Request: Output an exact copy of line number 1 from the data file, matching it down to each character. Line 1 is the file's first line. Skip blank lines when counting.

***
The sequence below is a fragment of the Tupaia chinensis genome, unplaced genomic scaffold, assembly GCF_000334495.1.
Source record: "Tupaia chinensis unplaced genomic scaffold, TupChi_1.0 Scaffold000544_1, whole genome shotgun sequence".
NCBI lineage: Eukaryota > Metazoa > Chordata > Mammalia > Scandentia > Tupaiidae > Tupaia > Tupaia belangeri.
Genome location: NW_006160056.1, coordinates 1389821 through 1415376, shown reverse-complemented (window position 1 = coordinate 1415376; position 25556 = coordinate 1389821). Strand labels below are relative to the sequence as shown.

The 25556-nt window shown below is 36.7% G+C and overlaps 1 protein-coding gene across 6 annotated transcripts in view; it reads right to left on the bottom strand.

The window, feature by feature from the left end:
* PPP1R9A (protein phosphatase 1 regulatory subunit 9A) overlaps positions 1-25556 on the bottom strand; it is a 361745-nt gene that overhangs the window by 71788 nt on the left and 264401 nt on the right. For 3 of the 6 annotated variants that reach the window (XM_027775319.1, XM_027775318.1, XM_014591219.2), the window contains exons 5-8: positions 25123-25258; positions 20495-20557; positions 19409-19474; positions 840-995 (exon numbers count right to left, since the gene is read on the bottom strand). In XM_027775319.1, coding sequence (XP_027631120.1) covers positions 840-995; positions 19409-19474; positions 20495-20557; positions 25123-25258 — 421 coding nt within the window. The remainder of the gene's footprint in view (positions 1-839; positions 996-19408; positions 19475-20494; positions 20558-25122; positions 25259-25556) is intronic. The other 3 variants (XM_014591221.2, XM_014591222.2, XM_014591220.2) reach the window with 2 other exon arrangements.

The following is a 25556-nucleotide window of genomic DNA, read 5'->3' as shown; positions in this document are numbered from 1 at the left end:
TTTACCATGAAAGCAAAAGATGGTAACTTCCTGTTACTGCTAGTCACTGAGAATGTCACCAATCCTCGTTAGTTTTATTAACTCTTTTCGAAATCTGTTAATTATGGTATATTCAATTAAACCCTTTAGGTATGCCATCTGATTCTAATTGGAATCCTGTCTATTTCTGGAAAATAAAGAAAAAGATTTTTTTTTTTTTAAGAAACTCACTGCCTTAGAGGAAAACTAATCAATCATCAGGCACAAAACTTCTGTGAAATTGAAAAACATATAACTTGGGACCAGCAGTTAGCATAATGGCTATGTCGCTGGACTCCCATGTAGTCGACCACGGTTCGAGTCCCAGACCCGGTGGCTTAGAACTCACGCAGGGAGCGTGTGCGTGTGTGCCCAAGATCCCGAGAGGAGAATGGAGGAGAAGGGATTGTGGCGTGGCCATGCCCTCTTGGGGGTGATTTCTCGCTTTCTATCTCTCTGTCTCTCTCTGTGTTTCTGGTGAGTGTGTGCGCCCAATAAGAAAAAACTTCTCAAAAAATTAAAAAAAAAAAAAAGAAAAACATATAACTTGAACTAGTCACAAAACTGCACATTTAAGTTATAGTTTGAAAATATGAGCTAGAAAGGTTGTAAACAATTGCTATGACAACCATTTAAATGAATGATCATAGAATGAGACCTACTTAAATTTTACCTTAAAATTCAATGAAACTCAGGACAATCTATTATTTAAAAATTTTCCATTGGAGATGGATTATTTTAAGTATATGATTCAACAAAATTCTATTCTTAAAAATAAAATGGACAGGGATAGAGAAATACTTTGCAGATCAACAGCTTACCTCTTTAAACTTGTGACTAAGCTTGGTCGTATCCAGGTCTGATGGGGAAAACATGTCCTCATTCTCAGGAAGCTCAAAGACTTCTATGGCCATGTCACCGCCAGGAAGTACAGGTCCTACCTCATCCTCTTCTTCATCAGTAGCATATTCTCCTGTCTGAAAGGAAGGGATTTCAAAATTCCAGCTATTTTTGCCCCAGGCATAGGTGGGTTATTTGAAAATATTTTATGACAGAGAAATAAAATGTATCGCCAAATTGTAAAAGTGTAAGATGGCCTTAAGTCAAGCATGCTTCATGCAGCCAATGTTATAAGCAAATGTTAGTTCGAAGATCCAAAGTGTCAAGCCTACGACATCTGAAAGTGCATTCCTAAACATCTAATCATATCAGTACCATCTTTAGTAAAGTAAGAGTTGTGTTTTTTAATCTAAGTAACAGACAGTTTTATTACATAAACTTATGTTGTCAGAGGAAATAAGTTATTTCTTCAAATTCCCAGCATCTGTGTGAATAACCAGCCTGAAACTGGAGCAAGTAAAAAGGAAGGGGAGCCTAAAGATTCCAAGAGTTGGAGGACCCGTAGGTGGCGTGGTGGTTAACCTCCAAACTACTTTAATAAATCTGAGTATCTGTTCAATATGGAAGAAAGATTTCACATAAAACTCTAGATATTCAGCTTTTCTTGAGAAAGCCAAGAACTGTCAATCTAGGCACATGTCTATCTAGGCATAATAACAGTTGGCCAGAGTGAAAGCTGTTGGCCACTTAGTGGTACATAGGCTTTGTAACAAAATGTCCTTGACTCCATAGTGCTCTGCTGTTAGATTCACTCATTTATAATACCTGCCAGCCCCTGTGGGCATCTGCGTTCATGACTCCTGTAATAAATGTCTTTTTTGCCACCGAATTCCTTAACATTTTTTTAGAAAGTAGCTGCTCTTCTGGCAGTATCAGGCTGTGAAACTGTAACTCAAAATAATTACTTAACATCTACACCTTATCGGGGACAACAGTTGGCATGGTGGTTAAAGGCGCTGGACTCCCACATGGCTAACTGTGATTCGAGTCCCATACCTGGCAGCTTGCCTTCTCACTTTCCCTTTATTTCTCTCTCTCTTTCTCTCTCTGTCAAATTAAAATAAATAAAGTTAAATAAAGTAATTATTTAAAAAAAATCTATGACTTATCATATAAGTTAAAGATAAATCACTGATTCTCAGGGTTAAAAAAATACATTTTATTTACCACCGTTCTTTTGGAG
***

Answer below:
The sequence below is a fragment of the Tupaia chinensis genome, unplaced genomic scaffold, assembly GCF_000334495.1.